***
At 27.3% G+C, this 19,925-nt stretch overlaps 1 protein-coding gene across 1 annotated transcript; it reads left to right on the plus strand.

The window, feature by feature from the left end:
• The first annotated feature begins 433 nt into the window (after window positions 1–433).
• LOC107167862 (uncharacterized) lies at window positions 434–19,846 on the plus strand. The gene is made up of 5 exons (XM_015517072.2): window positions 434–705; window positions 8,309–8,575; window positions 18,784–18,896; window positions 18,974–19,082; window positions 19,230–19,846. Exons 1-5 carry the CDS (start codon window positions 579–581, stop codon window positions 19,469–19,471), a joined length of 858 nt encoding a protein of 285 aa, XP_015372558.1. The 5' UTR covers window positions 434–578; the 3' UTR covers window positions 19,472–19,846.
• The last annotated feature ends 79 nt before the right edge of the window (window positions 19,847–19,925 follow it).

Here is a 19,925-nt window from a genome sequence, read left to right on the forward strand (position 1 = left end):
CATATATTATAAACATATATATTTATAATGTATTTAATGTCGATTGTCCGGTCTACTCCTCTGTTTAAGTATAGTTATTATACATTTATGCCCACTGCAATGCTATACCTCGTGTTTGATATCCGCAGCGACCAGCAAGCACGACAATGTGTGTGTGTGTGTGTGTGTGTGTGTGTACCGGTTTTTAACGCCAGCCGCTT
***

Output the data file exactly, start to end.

At 27.3% G+C, this 19,925-nt stretch overlaps 1 protein-coding gene across 1 annotated transcript; it reads left to right on the plus strand.

The window, feature by feature from the left end:
• The first annotated feature begins 433 nt into the window (after window positions 1–433).
• LOC107167862 (uncharacterized) lies at window positions 434–19,846 on the plus strand. The gene is made up of 5 exons (XM_015517072.2): window positions 434–705; window positions 8,309–8,575; window positions 18,784–18,896; window positions 18,974–19,082; window positions 19,230–19,846. Exons 1-5 carry the CDS (start codon window positions 579–581, stop codon window positions 19,469–19,471), a joined length of 858 nt encoding a protein of 285 aa, XP_015372558.1. The 5' UTR covers window positions 434–578; the 3' UTR covers window positions 19,472–19,846.
• The last annotated feature ends 79 nt before the right edge of the window (window positions 19,847–19,925 follow it).

Here is a 19,925-nt window from a genome sequence, read left to right on the forward strand (position 1 = left end):
CATATATTATAAACATATATATTTATAATGTATTTAATGTCGATTGTCCGGTCTACTCCTCTGTTTAAGTATAGTTATTATACATTTATGCCCACTGCAATGCTATACCTCGTGTTTGATATCCGCAGCGACCAGCAAGCACGACAATGTGTGTGTGTGTGTGTGTGTGTGTGTGTACCGGTTTTTAACGCCAGCCGCTT